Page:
Seniors downsizing their homes often have too much, and teens leaving foster care often don't have enough. One local organization saw the two problems as one solution.
Through a partnership with an organization supporting foster kids and families, a Granville-based business helps seniors downsize their homes and give some of their belongings to kids exiting the foster system.
Samantha Stearns' business, Songbird Transitions, began in 2016 after she and her husband returned to Ohio.
"We downsize seniors who have been living in their homes multiple decades," Stearns explained. "We help them pick and choose what pieces of furniture would fit in their new home. We want their new space to look and feel like home, so we help them transition. We set up their entire apartment, hang artwork...so they don't have any boxes."
"We think about pathways, walkers, wheelchairs and accessibility. It needs to be safe for them. It's hard when you've lived in a home for 40 years and gotten into a routine. If we can make the space function just like their old home did, then that's our job," she continued. "We set them up in their new space, go back to their original space and help relocate the rest of their belongings."
Stearns said they try to give their old belongings a second life. Part of that has happened through a partnership with Fostering Further, a Licking County based organization that supports foster kids and their families.
"It's been really amazing and awesome for our clients because it helps our clients pass on things," Stearns said. "They understand a need in the community and they are ignited."
According to Yvonne Williams with Fostering Further, their organization started in 2015. Among other things their organization does, they also have provided welcome kits including cleaning and hygiene supplies to kids aging out of the foster system and moving into their own place.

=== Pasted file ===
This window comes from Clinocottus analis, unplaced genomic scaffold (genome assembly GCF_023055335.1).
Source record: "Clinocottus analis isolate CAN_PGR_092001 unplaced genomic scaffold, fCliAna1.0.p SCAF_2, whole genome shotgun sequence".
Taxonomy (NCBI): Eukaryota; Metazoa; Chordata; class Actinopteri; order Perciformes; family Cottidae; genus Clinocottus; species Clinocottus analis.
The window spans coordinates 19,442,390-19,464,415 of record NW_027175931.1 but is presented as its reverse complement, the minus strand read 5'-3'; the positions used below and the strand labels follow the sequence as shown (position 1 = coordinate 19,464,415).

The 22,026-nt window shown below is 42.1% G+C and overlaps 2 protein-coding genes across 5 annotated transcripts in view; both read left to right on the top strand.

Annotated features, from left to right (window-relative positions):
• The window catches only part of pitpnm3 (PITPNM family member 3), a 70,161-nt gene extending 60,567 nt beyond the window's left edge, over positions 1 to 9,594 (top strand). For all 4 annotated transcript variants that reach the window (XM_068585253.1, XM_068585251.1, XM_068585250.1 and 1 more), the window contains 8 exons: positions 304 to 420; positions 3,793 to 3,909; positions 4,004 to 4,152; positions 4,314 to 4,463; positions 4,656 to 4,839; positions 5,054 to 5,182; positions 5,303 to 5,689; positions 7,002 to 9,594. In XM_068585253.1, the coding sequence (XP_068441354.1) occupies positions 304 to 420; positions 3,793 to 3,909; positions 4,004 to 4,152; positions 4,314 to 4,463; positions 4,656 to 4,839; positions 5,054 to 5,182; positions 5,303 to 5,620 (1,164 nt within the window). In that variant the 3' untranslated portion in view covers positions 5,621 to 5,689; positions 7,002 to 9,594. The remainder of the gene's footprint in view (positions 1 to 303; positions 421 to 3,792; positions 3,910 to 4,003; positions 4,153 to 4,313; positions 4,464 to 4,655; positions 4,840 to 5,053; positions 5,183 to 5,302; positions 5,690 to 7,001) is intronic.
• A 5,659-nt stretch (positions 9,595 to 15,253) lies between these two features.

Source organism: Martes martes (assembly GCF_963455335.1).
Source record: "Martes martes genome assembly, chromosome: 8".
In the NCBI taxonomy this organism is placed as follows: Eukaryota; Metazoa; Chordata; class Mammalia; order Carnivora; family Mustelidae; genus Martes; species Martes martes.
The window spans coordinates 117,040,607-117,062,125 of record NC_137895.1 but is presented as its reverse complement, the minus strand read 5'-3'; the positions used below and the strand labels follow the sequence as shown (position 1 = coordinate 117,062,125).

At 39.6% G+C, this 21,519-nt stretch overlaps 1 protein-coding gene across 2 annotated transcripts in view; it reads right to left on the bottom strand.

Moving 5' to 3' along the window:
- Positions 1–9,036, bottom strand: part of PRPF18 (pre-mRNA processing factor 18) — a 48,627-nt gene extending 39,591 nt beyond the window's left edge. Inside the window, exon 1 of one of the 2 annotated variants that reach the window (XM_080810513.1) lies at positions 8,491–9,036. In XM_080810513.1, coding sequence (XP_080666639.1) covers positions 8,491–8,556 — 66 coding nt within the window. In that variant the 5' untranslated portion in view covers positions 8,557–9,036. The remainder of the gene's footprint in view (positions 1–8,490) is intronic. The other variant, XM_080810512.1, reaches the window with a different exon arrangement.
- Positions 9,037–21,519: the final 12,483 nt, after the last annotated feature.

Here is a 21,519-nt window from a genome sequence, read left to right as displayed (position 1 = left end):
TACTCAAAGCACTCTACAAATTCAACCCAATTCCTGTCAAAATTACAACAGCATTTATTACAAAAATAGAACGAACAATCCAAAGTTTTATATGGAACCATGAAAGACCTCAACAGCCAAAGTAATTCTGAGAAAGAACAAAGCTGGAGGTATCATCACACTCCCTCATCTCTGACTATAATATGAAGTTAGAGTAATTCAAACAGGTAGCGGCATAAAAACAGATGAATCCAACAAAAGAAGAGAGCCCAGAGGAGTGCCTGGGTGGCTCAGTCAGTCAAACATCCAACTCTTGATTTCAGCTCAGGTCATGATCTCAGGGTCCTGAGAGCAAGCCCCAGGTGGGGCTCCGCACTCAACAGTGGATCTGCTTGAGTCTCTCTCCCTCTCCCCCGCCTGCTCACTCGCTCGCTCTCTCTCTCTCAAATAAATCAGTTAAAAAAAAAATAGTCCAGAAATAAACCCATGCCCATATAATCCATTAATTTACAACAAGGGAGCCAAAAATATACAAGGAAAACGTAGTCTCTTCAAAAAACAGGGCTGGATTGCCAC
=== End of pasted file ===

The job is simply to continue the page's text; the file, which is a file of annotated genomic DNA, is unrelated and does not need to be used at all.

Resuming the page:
"These kids have nothing when they age out of foster care and are setting up their own place. We have tried to provide some kind of help as far as furnishings for an apartment," Williams explained, adding they've previously purchased a few pieces of dorm-like furniture and in other instances, tried to manage donations.
Williams said the partnership has been wonderful and they were able to connect Stearns with their contacts at Job and Family Services, and Bridges, a state program that supports kids who have already transitioned out of foster care.
Among the challenges kids aging out of the foster system face, Williams said, are housing - which can be difficult to find anywhere - transportation and gaining employment. To combat those challenges, Fostering Further began its Starting Strong program and recently opened its Hope Landing facility.
"I literally have shown up to bring this welcome kit with supplies and have seen kids...I walk into their apartment and there is an air mattress on the floor and there's a few bags on their belongings - usually in trash bags or duffel bags. That's all they had. That's how they moved into their apartment," Williams said. "So just having the material goods - a couch, a bed, somewhere to sit, somewhere to sleep - is a huge challenge for them."
Williams said they work with the community, taking lots of donations and passing them onto the kids.
Helping both seniors and kids aging out of foster care, Stearns said, has been rewarding for her with the little bit she's able to do.
"The kids that we meet are kind souls. They've been dealt a very tough hand... I have so much compassion for these youth because I have two of my own sons and it's hard not to see them, they're young people and they need a little bit of love," Stearns said. "I feel like my job is two-fold because I help seniors realize that the stuff they're letting go of, has a really important purpose. And that's motivating to them in the most beautiful way. They're just so delighted to help kids too."
Walking into their apartments to an air mattress on the floor and a small bag full of their belongings, Stearns said they're able to give the kids a bedroom set, a place to eat, a place to sit and socialize with their friends.
For more information about Songbird Transitions or for more information about downsizing and where to donate, visit their website at SongbirdTransitions.com.
For information about Fostering Further, their Starting Strong program, or to make a donation to their organization, visit FosteringFurther.org or StartingStrongOhio.org.
This article originally appeared on Newark Advocate: Granville business helps link older foster kids with furniture